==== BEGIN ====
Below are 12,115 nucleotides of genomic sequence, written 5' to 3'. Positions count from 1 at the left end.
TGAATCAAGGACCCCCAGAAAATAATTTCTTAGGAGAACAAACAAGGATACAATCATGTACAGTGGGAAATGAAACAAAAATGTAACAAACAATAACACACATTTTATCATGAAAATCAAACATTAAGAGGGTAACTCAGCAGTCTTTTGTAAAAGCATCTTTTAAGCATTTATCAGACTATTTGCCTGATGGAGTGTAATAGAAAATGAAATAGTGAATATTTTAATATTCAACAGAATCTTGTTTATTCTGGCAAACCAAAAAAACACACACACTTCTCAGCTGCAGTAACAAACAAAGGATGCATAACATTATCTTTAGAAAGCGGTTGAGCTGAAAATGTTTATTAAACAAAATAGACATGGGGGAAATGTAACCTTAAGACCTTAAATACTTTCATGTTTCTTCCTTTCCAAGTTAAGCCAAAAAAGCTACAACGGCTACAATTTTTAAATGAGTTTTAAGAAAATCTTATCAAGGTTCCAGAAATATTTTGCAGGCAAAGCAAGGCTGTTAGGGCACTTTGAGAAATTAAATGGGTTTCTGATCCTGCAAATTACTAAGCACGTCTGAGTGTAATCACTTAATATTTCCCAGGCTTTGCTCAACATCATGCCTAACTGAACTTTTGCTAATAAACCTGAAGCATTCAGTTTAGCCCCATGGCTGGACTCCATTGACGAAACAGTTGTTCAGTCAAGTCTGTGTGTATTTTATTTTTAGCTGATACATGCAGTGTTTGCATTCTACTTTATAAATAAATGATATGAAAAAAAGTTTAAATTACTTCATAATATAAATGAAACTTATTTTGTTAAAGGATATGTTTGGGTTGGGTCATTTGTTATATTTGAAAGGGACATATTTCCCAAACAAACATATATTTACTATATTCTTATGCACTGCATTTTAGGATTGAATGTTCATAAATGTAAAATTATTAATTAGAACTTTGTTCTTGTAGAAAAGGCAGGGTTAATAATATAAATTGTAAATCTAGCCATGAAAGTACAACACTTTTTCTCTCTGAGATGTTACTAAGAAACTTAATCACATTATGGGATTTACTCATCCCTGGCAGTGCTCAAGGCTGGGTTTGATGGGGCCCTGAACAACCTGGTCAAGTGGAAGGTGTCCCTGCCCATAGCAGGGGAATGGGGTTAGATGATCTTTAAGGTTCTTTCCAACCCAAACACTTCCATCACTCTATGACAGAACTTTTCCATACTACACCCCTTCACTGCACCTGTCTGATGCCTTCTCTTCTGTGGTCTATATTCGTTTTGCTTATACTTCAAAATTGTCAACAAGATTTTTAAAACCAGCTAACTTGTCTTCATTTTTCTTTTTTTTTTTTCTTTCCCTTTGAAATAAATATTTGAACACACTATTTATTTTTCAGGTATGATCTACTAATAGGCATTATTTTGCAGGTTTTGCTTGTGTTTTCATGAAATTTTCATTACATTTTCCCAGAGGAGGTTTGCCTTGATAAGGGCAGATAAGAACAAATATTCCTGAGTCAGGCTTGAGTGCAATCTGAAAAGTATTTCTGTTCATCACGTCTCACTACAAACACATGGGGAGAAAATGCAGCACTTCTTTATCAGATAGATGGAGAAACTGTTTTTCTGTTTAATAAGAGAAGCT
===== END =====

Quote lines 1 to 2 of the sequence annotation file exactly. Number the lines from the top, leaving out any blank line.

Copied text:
Below are 12,115 nucleotides of genomic sequence, written 5' to 3'. Positions count from 1 at the left end.
TGAATCAAGGACCCCCAGAAAATAATTTCTTAGGAGAACAAACAAGGATACAATCATGTACAGTGGGAAATGAAACAAAAATGTAACAAACAATAACACACATTTTATCATGAAAATCAAACATTAAGAGGGTAACTCAGCAGTCTTTTGTAAAAGCATCTTTTAAGCATTTATCAGACTATTTGCCTGATGGAGTGTAATAGAAAATGAAATAGTGAATATTTTAATATTCAACAGAATCTTGTTTATTCTGGCAAACCAAAAAAACACACACACTTCTCAGCTGCAGTAACAAACAAAGGATGCATAACATTATCTTTAGAAAGCGGTTGAGCTGAAAATGTTTATTAAACAAAATAGACATGGGGGAAATGTAACCTTAAGACCTTAAATACTTTCATGTTTCTTCCTTTCCAAGTTAAGCCAAAAAAGCTACAACGGCTACAATTTTTAAATGAGTTTTAAGAAAATCTTATCAAGGTTCCAGAAATATTTTGCAGGCAAAGCAAGGCTGTTAGGGCACTTTGAGAAATTAAATGGGTTTCTGATCCTGCAAATTACTAAGCACGTCTGAGTGTAATCACTTAATATTTCCCAGGCTTTGCTCAACATCATGCCTAACTGAACTTTTGCTAATAAACCTGAAGCATTCAGTTTAGCCCCATGGCTGGACTCCATTGACGAAACAGTTGTTCAGTCAAGTCTGTGTGTATTTTATTTTTAGCTGATACATGCAGTGTTTGCATTCTACTTTATAAATAAATGATATGAAAAAAAGTTTAAATTACTTCATAATATAAATGAAACTTATTTTGTTAAAGGATATGTTTGGGTTGGGTCATTTGTTATATTTGAAAGGGACATATTTCCCAAACAAACATATATTTACTATATTCTTATGCACTGCATTTTAGGATTGAATGTTCATAAATGTAAAATTATTAATTAGAACTTTGTTCTTGTAGAAAAGGCAGGGTTAATAATATAAATTGTAAATCTAGCCATGAAAGTACAACACTTTTTCTCTCTGAGATGTTACTAAGAAACTTAATCACATTATGGGATTTACTCATCCCTGGCAGTGCTCAAGGCTGGGTTTGATGGGGCCCTGAACAACCTGGTCAAGTGGAAGGTGTCCCTGCCCATAGCAGGGGAATGGGGTTAGATGATCTTTAAGGTTCTTTCCAACCCAAACACTTCCATCACTCTATGACAGAACTTTTCCATACTACACCCCTTCACTGCACCTGTCTGATGCCTTCTCTTCTGTGGTCTATATTCGTTTTGCTTATACTTCAAAATTGTCAACAAGATTTTTAAAACCAGCTAACTTGTCTTCATTTTTCTTTTTTTTTTTTCTTTCCCTTTGAAATAAATATTTGAACACACTATTTATTTTTCAGGTATGATCTACTAATAGGCATTATTTTGCAGGTTTTGCTTGTGTTTTCATGAAATTTTCATTACATTTTCCCAGAGGAGGTTTGCCTTGATAAGGGCAGATAAGAACAAATATTCCTGAGTCAGGCTTGAGTGCAATCTGAAAAGTATTTCTGTTCATCACGTCTCACTACAAACACATGGGGAGAAAATGCAGCACTTCTTTATCAGATAGATGGAGAAACTGTTTTTCTGTTTAATAAGAGAAGCT